My main problem, I think, is that I don't see how the phas invariance issue is tied with the problem with the conjugate momentum (that $\pi = \phi$). I think it is connected at some deep level but I don't really understand the connection. I think it is all connected with degrees of freedom (that the Lagrangian must contain the different independent degrees of freedom interacting in a non trivial way and here they are phi and phi^*) and that somehow the phase invariance issue might be tied to that. But I feel that I am missing the "deep" idea here.

Patrick

4. Jul 11, 2006

### vanesch

Staff Emeritus
I just read this thread and I'm probably making a too fast and unthoughtful comment here, but if the conjugate momentum of phi is phi itself, haven't we now a first-order differential equation instead of a second-order (and hence eliminate a lot of solutions), in other words, we have different equations of motion ?

5. Jul 11, 2006

### nrqed

Yes, but the equation *is* first order in time so that's ok.
The time derivative part is $$\partial_t { \delta L \over \delta (\partial_t L)}$$
People always say to use $L = \phi^* \partial_t \phi$ (modulo some "i" factors) so that the variation wrt Phi^* gives the equation for Phi. Then the momentum conjugate to Phi is Phi^*.

But I was wondering why I could not take $L = \phi \partial_t \phi$ and then do a vaiation wrt Phi itself to get directly the equation for Phi. I know that there are problems once we get to finding the conjugate momentum and then finding the hamiltonian, etc. But I was wondering, first of all, if there was any problem in getting the eoms from my lagrangian (maybe there is something I am not doing right about the way I am applying the Euler-Lagrange eqs?). And if there is *no* problem, I am wondering what are then the general principles in obtaining the correct lagrangian (if obtaining the eoms is not sufficient).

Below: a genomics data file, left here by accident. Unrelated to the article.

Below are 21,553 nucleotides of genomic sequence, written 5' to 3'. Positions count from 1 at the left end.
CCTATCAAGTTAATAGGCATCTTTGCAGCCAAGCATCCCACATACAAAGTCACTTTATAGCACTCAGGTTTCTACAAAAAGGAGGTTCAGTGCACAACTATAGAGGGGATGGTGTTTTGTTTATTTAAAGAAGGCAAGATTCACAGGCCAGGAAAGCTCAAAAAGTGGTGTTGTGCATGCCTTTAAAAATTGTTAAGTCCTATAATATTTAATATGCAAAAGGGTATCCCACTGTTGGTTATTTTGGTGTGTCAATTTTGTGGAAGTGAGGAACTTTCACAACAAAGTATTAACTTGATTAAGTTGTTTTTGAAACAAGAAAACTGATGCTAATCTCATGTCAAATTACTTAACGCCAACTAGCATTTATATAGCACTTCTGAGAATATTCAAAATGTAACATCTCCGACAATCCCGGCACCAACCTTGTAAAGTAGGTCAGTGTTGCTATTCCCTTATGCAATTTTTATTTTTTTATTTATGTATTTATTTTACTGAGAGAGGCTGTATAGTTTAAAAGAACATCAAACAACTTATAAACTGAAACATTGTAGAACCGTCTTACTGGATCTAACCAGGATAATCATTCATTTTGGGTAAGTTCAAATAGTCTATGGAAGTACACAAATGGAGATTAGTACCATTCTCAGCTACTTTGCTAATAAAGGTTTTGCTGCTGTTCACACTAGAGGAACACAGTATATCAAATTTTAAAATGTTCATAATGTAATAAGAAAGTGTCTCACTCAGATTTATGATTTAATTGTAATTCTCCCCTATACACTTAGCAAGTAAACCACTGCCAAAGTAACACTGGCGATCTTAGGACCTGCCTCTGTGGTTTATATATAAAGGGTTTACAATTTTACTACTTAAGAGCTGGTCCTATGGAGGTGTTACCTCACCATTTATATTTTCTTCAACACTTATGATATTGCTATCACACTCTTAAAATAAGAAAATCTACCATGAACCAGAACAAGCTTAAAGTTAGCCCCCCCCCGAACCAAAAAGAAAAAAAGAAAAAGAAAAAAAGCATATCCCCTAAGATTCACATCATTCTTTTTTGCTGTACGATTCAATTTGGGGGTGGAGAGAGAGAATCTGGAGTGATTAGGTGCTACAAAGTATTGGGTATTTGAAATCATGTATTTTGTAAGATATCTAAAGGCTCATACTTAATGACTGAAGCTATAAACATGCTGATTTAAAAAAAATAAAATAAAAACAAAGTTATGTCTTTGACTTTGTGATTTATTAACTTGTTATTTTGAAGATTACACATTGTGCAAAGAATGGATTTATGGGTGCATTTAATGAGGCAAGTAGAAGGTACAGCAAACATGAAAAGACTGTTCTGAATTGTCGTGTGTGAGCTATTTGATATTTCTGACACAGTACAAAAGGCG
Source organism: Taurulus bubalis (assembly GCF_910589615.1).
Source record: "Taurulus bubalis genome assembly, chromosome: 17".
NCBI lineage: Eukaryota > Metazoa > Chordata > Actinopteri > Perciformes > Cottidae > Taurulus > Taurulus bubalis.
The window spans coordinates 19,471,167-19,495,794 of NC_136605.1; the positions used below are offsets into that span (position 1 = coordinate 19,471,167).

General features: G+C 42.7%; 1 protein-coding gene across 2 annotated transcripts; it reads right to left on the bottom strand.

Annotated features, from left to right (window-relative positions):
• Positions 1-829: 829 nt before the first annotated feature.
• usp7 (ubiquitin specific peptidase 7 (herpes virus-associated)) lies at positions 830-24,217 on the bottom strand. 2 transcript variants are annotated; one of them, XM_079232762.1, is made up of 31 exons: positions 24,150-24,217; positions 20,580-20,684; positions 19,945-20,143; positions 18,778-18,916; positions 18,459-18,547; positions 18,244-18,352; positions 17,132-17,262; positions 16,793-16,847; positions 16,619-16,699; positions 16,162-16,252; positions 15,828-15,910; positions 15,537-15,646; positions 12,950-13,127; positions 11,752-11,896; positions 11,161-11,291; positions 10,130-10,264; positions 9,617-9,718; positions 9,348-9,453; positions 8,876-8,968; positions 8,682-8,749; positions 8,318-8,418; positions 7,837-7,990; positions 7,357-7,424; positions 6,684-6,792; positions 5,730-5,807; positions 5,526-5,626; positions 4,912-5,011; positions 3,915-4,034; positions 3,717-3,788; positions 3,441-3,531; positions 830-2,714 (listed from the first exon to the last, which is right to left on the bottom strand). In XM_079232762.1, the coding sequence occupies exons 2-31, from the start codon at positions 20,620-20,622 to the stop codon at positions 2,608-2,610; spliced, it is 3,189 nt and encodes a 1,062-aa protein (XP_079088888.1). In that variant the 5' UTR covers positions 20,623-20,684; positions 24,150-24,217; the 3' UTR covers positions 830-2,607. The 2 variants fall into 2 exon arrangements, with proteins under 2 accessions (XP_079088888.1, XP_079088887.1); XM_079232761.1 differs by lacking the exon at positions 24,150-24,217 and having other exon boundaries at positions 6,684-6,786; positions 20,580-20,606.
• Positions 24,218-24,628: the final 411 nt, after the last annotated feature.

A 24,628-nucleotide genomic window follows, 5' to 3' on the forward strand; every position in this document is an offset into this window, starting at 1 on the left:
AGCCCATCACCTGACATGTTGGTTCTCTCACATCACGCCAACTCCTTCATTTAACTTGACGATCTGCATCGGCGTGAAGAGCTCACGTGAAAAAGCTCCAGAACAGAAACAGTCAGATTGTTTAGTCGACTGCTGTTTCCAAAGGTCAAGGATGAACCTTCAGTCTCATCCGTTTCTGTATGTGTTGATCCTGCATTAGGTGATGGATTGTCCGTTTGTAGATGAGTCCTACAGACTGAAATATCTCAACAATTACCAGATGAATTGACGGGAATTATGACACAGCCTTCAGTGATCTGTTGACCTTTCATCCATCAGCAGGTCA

I guess that's another related issue: is getting the correct eoms a necessary *and* sufficient condition or is it only necessary without being sufficient? In the later case, what are the other conditions?

(Aside: In the book by Hatfield he seems to be using symmetries and current conservation as a fundamental guiding pricniple in determining the Lagrangian. Of course, the question is then: what if one has a system an done does not notice a certain symmetry!? )

Regards

PAtrick

6. Jul 11, 2006

### vanesch

Staff Emeritus
You should listen more carefully to what I say. When I say that my comments are probably too fast and unthoughtful, you should take that seriously

Hum. I get your point now. :shy:

7. Jul 12, 2006

### vanesch

Staff Emeritus
This seems obvious: the equations of motion specify the extrema of the lagrangian, and don't say anything of what happens outside of them. It is as if you were to give a list of maxima of a function (list = equations of motion) and then try to find the function that has these maxima (function = lagrangian). There are of course zillions of functions that will have the same maxima, so when taking the extrema of the function, you'll find back your list of maxima.

However, I'm not sure how much of this "almost total liberty" remains of the lagrangian when certain smoothness and other conditions are imposed. But a priori, I'd think that there are miriads of different lagrangians that can reproduce the same set of extremal curves (= solutions to the equations of motion).

In that case, the transition from EOM --> Feynman path integral is ambiguous, because in the Feynman path integral, you NEED the values of the lagrangian in the non-solutions (they contribute), while these values are not specified by the EOM, and could in principle be anything.